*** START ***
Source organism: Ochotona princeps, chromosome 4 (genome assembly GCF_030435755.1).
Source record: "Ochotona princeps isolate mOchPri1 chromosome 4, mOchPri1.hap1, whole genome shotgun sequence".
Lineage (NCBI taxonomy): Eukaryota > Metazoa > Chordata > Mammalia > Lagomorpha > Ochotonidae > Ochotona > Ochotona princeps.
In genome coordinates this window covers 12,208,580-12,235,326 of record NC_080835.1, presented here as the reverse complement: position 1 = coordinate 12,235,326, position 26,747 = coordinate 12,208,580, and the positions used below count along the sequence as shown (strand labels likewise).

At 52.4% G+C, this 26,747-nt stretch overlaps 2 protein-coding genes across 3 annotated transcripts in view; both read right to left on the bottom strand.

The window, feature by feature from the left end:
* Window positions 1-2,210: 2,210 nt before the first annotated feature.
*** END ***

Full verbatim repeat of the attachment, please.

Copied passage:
Source organism: Ochotona princeps, chromosome 4 (genome assembly GCF_030435755.1).
Source record: "Ochotona princeps isolate mOchPri1 chromosome 4, mOchPri1.hap1, whole genome shotgun sequence".
Lineage (NCBI taxonomy): Eukaryota > Metazoa > Chordata > Mammalia > Lagomorpha > Ochotonidae > Ochotona > Ochotona princeps.
In genome coordinates this window covers 12,208,580-12,235,326 of record NC_080835.1, presented here as the reverse complement: position 1 = coordinate 12,235,326, position 26,747 = coordinate 12,208,580, and the positions used below count along the sequence as shown (strand labels likewise).

At 52.4% G+C, this 26,747-nt stretch overlaps 2 protein-coding genes across 3 annotated transcripts in view; both read right to left on the bottom strand.

The window, feature by feature from the left end:
* Window positions 1-2,210: 2,210 nt before the first annotated feature.